Bristol City Council on behalf of the One City Office launched the #BristolClimateAction campaign which highlights actions that Bristol citizens are taking to tackle the climate emergency. The short films tell the stories of people from all across the city who are taking action in their own way and inspiring others in their communities.

The films include: Roy, who installed a heat pump to heat his home without burning gas; Martin who swapped driving to work for cycling; Elsie and Sylvia who are making space for nature in their companies; Nobby and Jim who fix things; Katherine who has given up flying; and two businesses, Proctor Stevenson and Burges Salmon, who have embedded more sustainable practices into the way they do business. The films can be viewed on the One City YouTube channel, and will continue after COP26.

In the three years since Bristol City Council declared a climate emergency and announced its goal to be carbon neutral and climate resilient by 2030, it has been working hard to meet its targets. The council and the city have:

  • Developed ambitious strategies and plans to guide our climate action: the One City Climate Strategy and the Mayor’s Climate Emergency Action plan
  • And put in place parallel plans for the ecological emergency: the One City Ecological Emergency Strategy and the BCC Ecological Emergency Action Plan
  • Invested £42 million on retrofitting council homes to reduce tenants’ carbon footprints and energy bills since 2005
  • Granted £250,000 for local community energy projects and supported the development of England’s largest on-shore wind turbine in Lawrence Weston
  • Invested over £60 million on other low-carbon projects, which have helped cut the council’s and city’s energy bills
  • Expanded district heat networks into new parts of the city 
  • Started installing the UK’s largest water source heat pump (drawing heat from Bristol Harbour) to provide zero-carbon heat, and recycling Bristol’s hot shower water to heat homes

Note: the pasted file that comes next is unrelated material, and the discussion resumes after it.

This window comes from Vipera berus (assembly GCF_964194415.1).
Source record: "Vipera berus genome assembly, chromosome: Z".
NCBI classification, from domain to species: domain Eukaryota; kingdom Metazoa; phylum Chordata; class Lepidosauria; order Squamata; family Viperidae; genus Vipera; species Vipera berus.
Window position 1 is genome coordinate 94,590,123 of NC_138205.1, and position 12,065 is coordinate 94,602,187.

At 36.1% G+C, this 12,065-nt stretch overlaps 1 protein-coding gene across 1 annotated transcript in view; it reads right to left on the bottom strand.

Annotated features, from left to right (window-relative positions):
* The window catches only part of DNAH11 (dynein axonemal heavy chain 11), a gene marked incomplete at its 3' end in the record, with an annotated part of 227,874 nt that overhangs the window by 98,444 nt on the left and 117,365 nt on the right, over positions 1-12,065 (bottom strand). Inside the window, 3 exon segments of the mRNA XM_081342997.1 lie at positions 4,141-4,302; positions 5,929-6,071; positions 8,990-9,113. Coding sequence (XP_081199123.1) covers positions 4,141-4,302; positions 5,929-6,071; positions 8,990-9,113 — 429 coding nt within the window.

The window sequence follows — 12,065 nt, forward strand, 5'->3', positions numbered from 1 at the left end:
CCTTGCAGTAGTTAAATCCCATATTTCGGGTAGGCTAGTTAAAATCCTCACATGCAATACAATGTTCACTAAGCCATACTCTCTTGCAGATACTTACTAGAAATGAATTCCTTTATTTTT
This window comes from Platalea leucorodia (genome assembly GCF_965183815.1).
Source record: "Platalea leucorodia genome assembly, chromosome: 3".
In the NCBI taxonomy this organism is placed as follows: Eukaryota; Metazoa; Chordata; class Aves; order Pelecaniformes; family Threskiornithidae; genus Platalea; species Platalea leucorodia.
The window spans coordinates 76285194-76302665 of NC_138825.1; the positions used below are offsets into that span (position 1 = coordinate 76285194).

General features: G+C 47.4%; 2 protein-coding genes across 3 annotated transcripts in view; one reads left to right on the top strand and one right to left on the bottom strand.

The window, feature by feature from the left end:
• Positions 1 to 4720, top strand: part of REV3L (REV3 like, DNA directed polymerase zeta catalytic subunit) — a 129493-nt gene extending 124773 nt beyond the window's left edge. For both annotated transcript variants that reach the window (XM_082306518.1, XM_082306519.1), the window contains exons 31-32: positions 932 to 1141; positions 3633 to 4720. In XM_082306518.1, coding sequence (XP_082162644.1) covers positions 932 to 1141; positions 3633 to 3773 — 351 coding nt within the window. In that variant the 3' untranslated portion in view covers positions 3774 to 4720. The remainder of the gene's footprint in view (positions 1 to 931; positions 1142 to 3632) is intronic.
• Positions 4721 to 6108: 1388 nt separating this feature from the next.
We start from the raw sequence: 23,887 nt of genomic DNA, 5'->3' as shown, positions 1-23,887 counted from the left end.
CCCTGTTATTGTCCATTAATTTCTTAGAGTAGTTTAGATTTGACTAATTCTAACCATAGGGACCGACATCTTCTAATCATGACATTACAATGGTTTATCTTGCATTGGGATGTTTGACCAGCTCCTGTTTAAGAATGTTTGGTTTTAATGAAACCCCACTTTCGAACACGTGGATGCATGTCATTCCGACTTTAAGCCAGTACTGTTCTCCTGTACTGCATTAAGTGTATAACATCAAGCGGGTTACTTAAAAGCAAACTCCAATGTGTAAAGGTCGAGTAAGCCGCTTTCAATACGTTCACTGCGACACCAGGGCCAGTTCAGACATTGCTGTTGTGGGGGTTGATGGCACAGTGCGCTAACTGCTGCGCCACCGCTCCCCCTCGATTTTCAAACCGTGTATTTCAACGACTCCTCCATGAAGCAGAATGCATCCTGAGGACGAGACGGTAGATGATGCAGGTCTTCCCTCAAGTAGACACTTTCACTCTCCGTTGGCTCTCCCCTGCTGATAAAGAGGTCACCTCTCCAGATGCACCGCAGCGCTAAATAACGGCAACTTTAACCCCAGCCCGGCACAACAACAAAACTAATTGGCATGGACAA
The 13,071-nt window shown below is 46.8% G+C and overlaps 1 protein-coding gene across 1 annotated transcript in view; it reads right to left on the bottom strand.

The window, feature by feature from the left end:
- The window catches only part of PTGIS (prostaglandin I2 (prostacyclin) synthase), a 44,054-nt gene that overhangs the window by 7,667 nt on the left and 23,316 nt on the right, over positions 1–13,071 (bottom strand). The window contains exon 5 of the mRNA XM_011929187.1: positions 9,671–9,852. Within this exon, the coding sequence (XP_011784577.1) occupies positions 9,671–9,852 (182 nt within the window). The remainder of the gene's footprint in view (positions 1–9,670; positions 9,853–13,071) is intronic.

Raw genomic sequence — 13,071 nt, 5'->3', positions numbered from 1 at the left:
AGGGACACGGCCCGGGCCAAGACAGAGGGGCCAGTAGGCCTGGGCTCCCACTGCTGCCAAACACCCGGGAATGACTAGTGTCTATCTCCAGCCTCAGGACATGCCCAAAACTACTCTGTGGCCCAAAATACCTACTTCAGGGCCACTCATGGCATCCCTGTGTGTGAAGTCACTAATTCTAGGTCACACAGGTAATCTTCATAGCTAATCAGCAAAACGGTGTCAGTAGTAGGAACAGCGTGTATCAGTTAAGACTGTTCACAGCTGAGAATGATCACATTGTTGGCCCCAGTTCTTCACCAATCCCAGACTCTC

• Invested £12.8 million to improve strategic cycling links. Bristol is now served by 12 miles of cycle tracks that are physically separated from traffic and pedestrians; 49 miles of traffic-free cycle routes away from the roads; a total of 112 miles of cycle routes
  • Achieved Gold Sustainable Food City status for our work to reduce the environmental footprint of our food
  • Committed to at least 30 per cent of Bristol’s land to be managed for the benefit of nature
  • Committed to reduce its use of pesticides by 50 per cent 
  • Planted thousands of trees, with more than 9,000 planted in the last year alone 

Future plans include:

  • City Leap Energy Partnership to bring over £1 billion of investment into the city for renewable energy and energy efficiency
  • Further transport improvements to key bus routes
  • Increasing segregated priority routes for pedestrians, cyclists and buses 
  • Installing more EV charging points
  • Stronger sustainability policies for new development.
  • Small grants for communities to tackle climate and ecological issues in their communities
  • Completing a programme to change all our streetlighting to low energy use bulbs

To get ideas and inspiration for how you can lower your carbon footprint, visit